Cholera is an acute bacterial infection caused by the toxin-producing bacterium, Vibrio cholerae, and is transmitted by consumption of contaminated water. Infection usually progresses without symptoms, but can occasionally lead to severe diarrhoea, dehydration and death.

What is cholera?

Vibrio cholerae is a toxin-producing bacterium that causes cholera and affects all age groups. More than 2 serogroups have been described, but only 2 serogroups, O1 and O139, cause the cholera associated with the production of the cholera toxin. These 2 serogroups are responsible for the majority of epidemic flare-ups. The other serogroups are collectively called Vibrio cholerae non-O1, non-O139 or non-cholera vibrio and are rarely responsible for epidemics.


When infected by Vibrio cholerae O1 or O139, the infected person usually shows no symptoms (75% to 90% of cases) or mild diarrhoea. The disease can also take severe forms with profuse watery diarrhoea, vomiting and abdominal cramps resulting in severe dehydration and shock.

Vibrio cholerae non-O1 and non-O139 can be responsible for moderate forms of intestinal inflammation (gastroenteritis) but can also cause blood poisoning (sepsis) and wound infections.

Symptoms appear 12 hours to 5 days after infection.


The biggest reservoir for the bacteria is man, as well as aquatic environments, such as seas, estuaries and brackish water. Infections with Vibrio cholerae occur via the fecal-oral route and usually result from the handling or consumption of contaminated seafood (raw or inadequately cooked), as well as direct exposure to contaminated water from the sea, an estuary or brackish water.


The infection is transmitted primarily through contaminated water and food. To prevent transmission, hygiene regulations must be strictly followed.

  • Wash and clean your hands:
    • after going to the toilet to prevent spreading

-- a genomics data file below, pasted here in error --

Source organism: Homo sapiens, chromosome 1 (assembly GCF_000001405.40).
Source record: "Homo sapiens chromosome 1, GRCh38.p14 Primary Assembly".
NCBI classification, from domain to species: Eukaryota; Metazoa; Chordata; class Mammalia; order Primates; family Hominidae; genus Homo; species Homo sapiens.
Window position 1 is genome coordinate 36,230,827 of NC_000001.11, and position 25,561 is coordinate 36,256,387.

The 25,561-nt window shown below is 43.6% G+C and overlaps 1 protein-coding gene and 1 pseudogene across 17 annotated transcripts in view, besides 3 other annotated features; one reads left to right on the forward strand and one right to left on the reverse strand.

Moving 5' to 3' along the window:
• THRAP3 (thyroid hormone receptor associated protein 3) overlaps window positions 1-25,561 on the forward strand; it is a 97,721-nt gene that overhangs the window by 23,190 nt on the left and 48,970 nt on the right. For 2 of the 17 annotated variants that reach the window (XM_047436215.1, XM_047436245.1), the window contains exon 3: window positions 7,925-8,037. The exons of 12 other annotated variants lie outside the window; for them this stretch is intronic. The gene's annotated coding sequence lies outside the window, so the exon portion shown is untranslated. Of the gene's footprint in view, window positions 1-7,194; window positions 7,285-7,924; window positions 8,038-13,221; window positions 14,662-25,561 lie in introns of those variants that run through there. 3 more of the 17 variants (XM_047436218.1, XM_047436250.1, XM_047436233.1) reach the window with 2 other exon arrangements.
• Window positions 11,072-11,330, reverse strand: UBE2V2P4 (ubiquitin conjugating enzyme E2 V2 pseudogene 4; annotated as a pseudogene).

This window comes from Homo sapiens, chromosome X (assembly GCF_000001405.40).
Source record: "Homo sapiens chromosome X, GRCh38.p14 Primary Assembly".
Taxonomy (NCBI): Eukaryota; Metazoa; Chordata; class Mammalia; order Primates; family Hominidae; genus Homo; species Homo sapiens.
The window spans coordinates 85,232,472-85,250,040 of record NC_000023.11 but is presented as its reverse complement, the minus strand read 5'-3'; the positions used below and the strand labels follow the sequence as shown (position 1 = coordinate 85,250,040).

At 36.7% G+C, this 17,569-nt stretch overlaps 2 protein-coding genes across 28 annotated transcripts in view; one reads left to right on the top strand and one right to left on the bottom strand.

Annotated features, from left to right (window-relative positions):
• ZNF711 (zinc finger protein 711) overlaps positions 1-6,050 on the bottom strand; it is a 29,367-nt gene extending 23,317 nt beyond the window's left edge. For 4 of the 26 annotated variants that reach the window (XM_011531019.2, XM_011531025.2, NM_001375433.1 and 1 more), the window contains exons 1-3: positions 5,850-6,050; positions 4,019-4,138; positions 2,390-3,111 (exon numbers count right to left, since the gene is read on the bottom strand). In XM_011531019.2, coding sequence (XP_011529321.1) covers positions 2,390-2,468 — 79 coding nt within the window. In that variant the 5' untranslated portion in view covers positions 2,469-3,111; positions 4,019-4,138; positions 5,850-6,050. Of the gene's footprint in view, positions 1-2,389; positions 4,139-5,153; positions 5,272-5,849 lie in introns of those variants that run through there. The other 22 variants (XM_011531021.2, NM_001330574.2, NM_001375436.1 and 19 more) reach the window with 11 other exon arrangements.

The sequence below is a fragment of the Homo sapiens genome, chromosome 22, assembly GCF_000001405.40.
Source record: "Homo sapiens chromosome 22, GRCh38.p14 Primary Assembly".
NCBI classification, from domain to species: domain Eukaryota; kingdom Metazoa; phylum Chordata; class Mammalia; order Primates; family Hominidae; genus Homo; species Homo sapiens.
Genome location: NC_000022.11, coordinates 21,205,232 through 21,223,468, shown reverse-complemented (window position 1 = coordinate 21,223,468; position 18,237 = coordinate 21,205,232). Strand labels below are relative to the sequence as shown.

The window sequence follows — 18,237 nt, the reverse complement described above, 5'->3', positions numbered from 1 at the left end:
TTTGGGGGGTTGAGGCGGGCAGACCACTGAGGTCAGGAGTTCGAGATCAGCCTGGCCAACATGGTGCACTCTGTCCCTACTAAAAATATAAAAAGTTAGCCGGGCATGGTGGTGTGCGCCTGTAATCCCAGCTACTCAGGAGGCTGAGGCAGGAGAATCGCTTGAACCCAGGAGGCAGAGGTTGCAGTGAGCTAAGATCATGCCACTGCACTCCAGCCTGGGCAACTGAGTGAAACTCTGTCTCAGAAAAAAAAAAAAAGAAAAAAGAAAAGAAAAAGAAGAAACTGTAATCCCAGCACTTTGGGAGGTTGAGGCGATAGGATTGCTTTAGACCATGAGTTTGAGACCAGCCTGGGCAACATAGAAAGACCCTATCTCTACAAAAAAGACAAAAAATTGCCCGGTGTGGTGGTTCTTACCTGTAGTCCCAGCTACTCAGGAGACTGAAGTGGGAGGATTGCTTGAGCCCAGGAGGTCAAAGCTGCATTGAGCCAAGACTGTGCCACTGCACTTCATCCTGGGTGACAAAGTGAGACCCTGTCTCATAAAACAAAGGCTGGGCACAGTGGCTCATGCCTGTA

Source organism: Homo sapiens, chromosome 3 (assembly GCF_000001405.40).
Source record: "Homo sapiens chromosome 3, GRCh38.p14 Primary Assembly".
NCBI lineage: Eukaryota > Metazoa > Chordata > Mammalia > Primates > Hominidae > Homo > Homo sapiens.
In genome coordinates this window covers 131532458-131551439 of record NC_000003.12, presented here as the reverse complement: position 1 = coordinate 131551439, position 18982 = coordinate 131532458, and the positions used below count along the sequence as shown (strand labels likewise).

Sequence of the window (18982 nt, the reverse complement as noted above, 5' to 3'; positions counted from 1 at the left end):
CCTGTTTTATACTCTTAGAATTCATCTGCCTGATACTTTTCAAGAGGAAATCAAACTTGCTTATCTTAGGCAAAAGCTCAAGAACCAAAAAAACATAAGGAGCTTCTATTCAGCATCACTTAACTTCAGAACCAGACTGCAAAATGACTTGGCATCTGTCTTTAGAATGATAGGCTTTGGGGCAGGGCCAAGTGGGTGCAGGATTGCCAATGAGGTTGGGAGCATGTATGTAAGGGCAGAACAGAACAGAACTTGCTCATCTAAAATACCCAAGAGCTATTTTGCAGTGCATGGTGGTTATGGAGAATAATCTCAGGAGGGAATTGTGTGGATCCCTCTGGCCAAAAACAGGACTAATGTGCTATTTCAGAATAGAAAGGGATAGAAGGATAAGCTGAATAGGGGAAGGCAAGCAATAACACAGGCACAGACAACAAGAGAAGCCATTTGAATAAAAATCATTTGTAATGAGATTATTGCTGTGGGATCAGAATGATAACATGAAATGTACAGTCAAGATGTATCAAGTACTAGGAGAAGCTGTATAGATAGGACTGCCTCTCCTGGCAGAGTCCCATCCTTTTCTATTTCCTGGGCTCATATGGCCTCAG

• before cooking.
  • Cook  in a proper manner:
    • heat adequately, cook your food thoroughly
    • do not consume insufficiently cooked or raw seafood.
  • Use clean water and sanitation facilities. If these are not available, as may be the case when you are on holiday, for example, drink only water that you know has been boiled/disinfected first or bottled/canned soft drinks. Beware of ice cubes.


The doctor takes a sample of the patient’s stool and sends it to a laboratory for culture (coproculture). If Vibrio cholerae is isolated in the stool, the diagnosis of cholera is confirmed.

Risk groups

Anyone can get cholera, but some vulnerable or weak people are at higher risk of the disease progressing severely due to dehydration. These are:

  • pregnant women
  • young and malnourished children
  • the elderly
  • immunocompromised people.


Treatment of cholera initially consists of rehydration. Severe dehydration sometimes requires aggressive rehydration. Thereafter, maintaining an adequate fluid intake is important. In addition to hydration, the patient is also treated with antibiotics to shorten the duration of the disease and infectious phase.

Sciensano contributes to the epidemiological surveillance of cholera in Belgium. This is done in cooperation with laboratories and regional authorities.

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